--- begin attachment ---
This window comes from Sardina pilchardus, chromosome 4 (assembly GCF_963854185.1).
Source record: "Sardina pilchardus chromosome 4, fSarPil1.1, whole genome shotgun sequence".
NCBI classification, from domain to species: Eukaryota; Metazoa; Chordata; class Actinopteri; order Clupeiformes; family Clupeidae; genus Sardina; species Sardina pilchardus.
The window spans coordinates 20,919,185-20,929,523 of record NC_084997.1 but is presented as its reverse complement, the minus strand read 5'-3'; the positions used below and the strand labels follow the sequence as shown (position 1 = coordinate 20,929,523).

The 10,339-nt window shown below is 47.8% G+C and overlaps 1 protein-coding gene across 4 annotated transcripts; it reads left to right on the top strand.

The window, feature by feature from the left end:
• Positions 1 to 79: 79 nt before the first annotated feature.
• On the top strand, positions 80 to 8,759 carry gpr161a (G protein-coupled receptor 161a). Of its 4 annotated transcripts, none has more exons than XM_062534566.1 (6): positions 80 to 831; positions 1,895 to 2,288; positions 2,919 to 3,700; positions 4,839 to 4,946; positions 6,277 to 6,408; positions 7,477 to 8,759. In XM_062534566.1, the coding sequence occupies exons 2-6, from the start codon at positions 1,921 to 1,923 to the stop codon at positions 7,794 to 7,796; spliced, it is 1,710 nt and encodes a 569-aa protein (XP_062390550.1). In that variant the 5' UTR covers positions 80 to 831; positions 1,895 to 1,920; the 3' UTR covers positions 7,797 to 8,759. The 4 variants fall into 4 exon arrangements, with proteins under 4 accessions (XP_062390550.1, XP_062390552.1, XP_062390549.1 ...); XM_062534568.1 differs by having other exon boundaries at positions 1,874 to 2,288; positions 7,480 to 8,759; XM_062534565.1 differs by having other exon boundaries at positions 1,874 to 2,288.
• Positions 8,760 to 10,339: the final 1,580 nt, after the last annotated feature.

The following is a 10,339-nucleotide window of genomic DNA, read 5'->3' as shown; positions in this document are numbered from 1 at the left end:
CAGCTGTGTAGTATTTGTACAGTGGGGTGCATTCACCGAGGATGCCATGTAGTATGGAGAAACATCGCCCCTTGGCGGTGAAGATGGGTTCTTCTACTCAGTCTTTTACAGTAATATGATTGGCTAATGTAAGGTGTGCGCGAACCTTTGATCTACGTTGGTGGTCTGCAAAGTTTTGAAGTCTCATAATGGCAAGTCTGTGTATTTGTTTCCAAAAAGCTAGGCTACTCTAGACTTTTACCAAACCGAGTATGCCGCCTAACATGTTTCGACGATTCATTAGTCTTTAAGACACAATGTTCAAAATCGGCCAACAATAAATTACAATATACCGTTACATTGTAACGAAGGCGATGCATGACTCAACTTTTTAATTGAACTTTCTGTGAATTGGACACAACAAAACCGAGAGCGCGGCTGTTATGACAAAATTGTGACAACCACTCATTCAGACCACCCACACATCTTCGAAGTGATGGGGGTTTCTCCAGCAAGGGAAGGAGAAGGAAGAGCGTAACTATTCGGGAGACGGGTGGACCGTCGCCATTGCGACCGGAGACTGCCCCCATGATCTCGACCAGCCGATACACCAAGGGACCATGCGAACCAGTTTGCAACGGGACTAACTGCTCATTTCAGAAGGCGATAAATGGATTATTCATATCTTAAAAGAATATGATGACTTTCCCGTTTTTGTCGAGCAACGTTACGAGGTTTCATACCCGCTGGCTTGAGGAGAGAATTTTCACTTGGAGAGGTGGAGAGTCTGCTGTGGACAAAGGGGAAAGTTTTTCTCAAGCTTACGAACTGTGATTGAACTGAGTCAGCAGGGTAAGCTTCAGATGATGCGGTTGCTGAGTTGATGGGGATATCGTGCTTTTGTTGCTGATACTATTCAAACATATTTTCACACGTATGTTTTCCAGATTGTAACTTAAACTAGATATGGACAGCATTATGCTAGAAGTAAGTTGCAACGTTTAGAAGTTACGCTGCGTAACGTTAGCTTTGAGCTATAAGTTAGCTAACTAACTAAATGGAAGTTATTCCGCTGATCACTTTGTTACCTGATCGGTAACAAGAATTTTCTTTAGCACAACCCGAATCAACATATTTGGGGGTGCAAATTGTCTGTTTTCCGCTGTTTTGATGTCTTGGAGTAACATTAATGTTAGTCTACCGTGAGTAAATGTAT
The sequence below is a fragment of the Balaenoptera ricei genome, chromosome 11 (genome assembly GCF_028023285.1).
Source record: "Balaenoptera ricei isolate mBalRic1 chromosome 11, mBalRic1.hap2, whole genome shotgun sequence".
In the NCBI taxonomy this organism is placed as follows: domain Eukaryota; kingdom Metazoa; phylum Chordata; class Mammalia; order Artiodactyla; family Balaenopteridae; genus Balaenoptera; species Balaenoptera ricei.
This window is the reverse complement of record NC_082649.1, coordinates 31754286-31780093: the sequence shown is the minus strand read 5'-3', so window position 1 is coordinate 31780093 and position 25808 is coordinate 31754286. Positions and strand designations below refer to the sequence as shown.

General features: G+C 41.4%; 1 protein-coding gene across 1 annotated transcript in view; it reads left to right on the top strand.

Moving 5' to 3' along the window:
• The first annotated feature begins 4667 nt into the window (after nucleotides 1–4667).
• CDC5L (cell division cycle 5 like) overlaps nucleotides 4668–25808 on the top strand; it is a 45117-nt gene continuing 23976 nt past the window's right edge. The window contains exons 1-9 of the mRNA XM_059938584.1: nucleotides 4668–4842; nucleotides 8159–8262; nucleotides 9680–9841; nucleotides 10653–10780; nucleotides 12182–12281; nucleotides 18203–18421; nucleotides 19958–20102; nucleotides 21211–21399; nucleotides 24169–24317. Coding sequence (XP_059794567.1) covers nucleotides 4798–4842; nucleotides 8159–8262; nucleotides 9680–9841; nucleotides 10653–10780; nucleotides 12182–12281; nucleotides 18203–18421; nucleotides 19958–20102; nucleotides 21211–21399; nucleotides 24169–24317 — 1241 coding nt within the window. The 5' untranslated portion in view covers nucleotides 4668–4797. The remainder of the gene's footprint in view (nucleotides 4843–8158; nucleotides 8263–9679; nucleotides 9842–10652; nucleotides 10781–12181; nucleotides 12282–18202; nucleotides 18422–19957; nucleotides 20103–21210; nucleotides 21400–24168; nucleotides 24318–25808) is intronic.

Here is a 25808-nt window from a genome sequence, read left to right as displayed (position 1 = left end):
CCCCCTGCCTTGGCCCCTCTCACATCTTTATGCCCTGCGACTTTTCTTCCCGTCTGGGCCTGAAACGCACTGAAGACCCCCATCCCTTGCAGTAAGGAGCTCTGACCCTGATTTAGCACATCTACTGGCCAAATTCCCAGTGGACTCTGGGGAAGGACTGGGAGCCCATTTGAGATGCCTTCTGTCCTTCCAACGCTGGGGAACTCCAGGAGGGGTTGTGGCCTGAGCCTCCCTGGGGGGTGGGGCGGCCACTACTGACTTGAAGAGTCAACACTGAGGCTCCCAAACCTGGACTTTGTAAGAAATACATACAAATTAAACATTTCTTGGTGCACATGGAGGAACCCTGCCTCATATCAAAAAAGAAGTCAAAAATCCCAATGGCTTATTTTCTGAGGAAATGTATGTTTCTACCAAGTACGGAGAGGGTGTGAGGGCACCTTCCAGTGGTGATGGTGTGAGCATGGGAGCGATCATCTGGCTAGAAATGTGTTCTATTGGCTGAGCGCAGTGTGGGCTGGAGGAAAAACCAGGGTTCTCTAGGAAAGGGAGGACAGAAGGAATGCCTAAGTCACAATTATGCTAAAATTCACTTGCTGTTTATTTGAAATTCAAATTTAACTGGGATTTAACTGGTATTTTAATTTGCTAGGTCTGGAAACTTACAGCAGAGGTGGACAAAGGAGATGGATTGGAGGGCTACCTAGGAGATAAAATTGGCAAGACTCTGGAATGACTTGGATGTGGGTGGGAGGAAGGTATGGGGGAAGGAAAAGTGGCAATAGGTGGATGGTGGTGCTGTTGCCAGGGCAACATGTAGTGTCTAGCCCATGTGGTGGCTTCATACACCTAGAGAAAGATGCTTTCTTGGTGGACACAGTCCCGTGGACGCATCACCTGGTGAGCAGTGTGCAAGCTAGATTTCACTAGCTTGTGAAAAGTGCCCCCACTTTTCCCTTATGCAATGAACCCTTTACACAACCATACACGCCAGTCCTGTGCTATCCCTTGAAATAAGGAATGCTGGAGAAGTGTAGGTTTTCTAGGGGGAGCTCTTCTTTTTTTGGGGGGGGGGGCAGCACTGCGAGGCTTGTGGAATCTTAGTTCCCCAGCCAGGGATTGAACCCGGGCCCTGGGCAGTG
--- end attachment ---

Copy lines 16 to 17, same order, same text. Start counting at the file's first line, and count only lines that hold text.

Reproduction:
General features: G+C 41.4%; 1 protein-coding gene across 1 annotated transcript in view; it reads left to right on the top strand.

Moving 5' to 3' along the window: